• FattyA - Wednesday, September 16, 2020 - link

    Google does do voice recognition locally starting on the Pixel 4 (I don't know if that is true for the budget phones). They use local voice to text on the recorder app. The assistant also works without a network connection, obviously if you ask for something that it can't do locally it will need a network connection, but doing things like setting alarms, launching apps, or other basic phone controls are done locally. They also can do song detection, like Shazam, without a network connection. I think the song detection was able to be fit into 500MB which was something they mentioned when they launched the pixel 4 last year. They made a point of talking about local processing so that everything would continue to work even if you have a poor network connection.
  • close - Monday, September 21, 2020 - link

    @FattyA, when you say "starting on the Pixel 4" do you mean "any Android phone launched after Pixel 4" or literally "on the Pixel 4" which is probably one of the worst selling Android phones so pretty irrelevant in the grand scheme of things? Is it Android which is prioritizing or defaulting to local processing in general or *just* Pixel 4 doing *just* the voice recognition locally while everything else still gets sent to the great Google blackhole in the cloud?
  • ceomrman - Friday, September 18, 2020 - link

    Yes, Google uploads everything. They do that to study the data and to make money off it. There's no reason Apple couldn't do it that way, too. Apple could lease 100% of AWS's capacity and still have $25 billion annual profit left over. In realistic terms, the cost of offloading ML would amount to a rounding error for Apple. They've just decided it's more lucrative to develop faster SOCs and do the ML locally. That's probably down to a combination of Apple being good at designing chips and being able to charge a premium for more privacy and other features that benefit from local ML. It's basically just a different philosophy. Google is an advertising company. They want to profit from selling ads, hence their data obsession. Apple is a hardware company. They want to profit by selling shiny devices.
  • close - Monday, September 21, 2020 - link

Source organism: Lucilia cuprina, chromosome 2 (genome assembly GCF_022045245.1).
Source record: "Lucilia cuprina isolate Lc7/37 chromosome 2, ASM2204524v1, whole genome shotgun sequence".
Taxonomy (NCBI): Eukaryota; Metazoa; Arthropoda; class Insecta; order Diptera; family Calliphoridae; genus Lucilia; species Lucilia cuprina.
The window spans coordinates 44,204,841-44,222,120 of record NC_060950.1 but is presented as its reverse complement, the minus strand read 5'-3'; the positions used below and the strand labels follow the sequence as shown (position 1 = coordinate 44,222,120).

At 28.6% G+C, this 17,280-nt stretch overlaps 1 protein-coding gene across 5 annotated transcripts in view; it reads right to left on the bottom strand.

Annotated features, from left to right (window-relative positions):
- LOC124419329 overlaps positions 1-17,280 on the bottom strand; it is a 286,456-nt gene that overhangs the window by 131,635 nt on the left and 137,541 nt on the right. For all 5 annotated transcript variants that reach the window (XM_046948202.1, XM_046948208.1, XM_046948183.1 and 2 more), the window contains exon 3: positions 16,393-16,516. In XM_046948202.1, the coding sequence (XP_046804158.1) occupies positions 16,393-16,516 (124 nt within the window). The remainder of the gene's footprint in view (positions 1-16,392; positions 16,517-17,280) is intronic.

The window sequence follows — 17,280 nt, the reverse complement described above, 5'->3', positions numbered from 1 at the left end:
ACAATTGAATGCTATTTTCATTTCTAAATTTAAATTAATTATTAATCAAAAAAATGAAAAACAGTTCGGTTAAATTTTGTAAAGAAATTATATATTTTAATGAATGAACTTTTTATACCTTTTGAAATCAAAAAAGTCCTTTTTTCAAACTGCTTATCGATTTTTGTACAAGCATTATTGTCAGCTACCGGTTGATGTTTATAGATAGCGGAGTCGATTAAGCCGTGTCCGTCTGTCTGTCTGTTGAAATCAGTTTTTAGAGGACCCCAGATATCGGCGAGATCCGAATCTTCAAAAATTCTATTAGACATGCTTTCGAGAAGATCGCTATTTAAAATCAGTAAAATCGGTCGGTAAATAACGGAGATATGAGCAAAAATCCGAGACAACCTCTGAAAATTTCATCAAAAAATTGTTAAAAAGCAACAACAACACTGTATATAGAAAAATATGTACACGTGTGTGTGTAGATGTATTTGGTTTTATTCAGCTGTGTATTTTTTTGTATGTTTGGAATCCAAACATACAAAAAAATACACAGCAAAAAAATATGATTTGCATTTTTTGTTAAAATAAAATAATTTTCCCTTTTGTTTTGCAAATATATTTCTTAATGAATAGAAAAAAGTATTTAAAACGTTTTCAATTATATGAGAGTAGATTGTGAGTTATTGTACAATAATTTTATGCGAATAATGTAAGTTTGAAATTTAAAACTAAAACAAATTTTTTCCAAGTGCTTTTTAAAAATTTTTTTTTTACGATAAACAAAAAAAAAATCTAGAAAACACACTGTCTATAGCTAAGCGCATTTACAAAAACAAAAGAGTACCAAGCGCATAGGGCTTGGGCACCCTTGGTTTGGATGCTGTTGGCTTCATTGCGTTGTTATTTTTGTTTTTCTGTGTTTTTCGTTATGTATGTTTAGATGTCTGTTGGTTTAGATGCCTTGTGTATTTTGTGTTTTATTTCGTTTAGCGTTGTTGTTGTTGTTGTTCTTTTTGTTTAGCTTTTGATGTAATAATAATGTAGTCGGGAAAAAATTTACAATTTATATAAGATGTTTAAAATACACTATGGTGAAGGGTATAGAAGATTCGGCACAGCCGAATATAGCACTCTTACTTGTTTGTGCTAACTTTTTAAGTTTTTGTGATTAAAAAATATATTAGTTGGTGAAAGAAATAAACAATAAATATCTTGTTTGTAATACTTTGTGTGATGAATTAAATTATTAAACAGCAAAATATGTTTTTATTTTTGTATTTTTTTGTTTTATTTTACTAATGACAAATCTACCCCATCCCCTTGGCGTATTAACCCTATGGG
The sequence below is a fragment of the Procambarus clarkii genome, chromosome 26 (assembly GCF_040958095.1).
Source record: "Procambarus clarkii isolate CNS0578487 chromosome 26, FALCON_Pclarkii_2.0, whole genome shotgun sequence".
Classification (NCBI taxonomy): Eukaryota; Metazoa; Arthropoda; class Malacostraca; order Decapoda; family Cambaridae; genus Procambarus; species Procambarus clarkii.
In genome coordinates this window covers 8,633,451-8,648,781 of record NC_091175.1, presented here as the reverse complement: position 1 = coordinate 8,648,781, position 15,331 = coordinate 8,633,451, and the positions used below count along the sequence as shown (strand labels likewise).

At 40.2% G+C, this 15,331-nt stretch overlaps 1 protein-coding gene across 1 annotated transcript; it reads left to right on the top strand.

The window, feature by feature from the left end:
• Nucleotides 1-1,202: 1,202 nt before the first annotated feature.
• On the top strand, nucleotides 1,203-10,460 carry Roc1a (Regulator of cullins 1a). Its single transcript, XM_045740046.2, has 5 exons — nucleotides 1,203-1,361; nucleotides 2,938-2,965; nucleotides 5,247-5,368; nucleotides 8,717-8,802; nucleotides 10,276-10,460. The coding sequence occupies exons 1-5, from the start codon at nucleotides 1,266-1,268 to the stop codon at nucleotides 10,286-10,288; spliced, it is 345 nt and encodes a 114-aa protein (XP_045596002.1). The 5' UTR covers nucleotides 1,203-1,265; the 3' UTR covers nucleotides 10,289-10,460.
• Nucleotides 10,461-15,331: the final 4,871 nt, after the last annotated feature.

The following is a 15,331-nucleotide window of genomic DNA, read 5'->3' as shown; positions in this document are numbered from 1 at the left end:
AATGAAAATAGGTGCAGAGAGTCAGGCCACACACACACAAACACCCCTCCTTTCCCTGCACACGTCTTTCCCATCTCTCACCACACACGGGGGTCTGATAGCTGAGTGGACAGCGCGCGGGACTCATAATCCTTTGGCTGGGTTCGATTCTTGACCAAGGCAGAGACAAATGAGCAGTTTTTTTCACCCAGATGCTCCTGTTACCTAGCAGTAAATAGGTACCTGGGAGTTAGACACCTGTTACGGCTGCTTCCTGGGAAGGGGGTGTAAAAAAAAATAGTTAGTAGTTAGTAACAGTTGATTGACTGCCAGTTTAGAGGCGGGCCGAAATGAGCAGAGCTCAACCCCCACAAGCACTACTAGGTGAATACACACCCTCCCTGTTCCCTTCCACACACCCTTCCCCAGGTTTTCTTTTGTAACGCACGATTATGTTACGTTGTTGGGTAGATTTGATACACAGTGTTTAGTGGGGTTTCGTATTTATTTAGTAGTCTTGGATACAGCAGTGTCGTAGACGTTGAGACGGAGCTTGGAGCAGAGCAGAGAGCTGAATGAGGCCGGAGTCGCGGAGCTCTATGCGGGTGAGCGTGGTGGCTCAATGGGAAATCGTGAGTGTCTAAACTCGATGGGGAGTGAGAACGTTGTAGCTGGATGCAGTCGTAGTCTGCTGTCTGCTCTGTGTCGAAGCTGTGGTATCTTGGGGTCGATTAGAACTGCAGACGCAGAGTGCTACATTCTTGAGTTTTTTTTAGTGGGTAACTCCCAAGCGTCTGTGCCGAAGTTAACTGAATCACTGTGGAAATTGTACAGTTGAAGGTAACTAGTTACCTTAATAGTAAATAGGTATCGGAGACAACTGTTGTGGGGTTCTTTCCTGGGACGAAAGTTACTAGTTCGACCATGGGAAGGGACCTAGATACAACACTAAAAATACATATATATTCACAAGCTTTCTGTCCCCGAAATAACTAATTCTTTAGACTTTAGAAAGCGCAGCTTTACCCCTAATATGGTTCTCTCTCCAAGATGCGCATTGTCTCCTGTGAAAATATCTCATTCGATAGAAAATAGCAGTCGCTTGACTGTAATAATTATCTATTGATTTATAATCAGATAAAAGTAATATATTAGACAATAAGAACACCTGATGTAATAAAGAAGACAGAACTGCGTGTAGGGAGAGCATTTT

@ceomrman, Apple could play the same game but they'd still lose against Google or Amazon. Google (or Amazon) has far, far more access to "free" data than Apple does. Google has the upper hand here between being on so many more phones and home assistants all over the world (this aspect is important) and mixing data they get from all of their other sources. Apple's problem isn't the lack of computing power but the lack of a high quality and extensive data set. So Apple could at best be a distant second or third. Or they could just not play a game they'd lose and instead turn it on its head and brand themselves privacy advocates, compete for the market Google simply can't.
  • Daeros - Tuesday, September 22, 2020 - link

    Don't forget that Apple is a lifestyle brand. They actually make money selling the devices, unlike Google. Apple is incentivized to maintain a high-quality user experience on their devices, meaning it makes sense to move (or keep) things like voice, handwriting, and face recognition on the device, rather than subject to the whims of connectivity. I know that on my phone, the gboard voice recognition goes south fast if your WiFi/LTE connection are spotty.
  • Meteor2 - Wednesday, October 7, 2020 - link

    A lot of misrepresentation of reality above.

    Google led the world in applying ML to consumer products. It couldn't be done locally -- the tech did not exist. It was done in the datacenter, using x86 and GPU with the addition ofTensor Processing Units from 2015.

    Apple, was following the same path until they made a decision to go for local-only processing (also in 2015) in order to create a USP of "your data doesn't leave for phone" for marketing.

    Of course your data is as available to the rest of the world whether it's on your phone or in a datacenter; if a device is connected, it's connected. And of course iOS backs up everything to Apple's DCs anyway. As Apple says, it's only the processing that is done locally. Your data is shared with Apple just as much as an Android user's is shared with Google.
  • nico_mach - Thursday, September 17, 2020 - link

    Are you serious? You can google machine learning, and that answer will have been provided by machine learning!

    These chips have a specific configuration that is efficient at machine learning, meaning, according to the wikipedia's description of google' TPU chip:
    "Compared to a graphics processing unit, it is designed for a high volume of low precision computation (e.g. as little as 8-bit precision) with more input/output operations per joule, and lacks hardware for rasterisation/texture mapping.".

    It's a customized version of GPU. Do you ever question if games actually use GPUs? No, right? Why would you? These are huge companies and this is a major hardware feature they spent millions to develop. Skepticism is healthy, but keep it in perspective, please.